Talk:Walnut/Secure Distributed Computing
Proof of Purchase
I found the explanation puzzling at first, because it mixes two separate issues: security and convenience. I suggest the following alternate end for the section. NowhereMan 21:37, 29 March 2008 (CDT)
Since we have a convenient trusted third party available that already had authority over all the panels anyway (the javax.swing.Component class object), we can use the "proof of purchase" pattern instead. We could define a globally available transferFocus function accepting two arguments:
- the panel that contains the focus
- the target panel that should receive the focus
With this function, the target panel would not need to receive excess authority anymore to be able to get the focus.
For practicality, we provided a Component.transferFocus method that, instead of the panel containing the focus, accepts as its first argument a list of panels that the client believes to contain, somewhere in their subpanel hierarchies, the focus. In the common case where a whole window lies inside a single trust realm, the client can simply present a reference to the whole window and be confident that the focus will be transferred.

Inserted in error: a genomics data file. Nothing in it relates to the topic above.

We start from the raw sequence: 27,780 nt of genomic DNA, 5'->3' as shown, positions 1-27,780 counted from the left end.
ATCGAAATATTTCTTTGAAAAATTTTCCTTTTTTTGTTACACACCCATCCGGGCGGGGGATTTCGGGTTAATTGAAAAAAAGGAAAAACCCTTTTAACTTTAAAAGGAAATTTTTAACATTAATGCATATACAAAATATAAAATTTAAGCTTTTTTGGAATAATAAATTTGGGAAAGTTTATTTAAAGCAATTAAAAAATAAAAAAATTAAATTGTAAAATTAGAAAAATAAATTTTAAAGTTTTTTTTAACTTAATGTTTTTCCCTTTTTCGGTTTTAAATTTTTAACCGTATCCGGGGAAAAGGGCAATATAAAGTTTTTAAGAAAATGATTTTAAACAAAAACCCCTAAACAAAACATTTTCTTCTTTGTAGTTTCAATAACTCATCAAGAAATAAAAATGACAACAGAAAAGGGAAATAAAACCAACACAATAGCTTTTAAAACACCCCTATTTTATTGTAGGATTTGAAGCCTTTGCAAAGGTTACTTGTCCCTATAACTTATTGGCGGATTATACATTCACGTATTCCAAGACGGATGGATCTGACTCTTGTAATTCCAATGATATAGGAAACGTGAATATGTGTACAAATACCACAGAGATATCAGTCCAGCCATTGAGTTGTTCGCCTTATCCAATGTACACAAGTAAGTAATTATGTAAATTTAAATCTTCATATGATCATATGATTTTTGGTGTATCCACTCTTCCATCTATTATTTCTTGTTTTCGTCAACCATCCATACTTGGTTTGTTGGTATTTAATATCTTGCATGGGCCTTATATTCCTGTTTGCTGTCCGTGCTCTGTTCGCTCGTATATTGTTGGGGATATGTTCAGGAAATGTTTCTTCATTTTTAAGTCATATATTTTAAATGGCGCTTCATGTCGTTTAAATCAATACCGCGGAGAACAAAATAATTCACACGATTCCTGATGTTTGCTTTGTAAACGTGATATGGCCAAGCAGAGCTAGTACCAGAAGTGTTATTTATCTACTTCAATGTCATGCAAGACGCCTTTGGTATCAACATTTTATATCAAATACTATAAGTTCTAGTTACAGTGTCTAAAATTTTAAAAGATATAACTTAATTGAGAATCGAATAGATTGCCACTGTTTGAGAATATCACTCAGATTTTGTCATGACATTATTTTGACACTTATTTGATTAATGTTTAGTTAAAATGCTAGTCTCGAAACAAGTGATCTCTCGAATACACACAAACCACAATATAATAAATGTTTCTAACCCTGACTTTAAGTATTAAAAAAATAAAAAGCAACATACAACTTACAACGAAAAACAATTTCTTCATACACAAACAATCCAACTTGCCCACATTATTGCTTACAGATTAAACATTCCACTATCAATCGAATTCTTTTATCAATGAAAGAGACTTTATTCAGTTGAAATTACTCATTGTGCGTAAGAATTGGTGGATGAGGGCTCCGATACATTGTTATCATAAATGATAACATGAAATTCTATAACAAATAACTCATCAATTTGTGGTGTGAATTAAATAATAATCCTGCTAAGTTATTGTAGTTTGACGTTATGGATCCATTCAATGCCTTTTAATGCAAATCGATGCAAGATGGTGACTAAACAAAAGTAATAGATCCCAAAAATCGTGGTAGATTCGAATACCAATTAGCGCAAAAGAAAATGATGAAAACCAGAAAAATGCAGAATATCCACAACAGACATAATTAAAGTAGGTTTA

The interesting thing about Component.transferFocus is that the recipient does not actually need the client's authority to reach the component that already has the focus. The Component class already has that authority. The client must send the authority merely to prove he has it, too.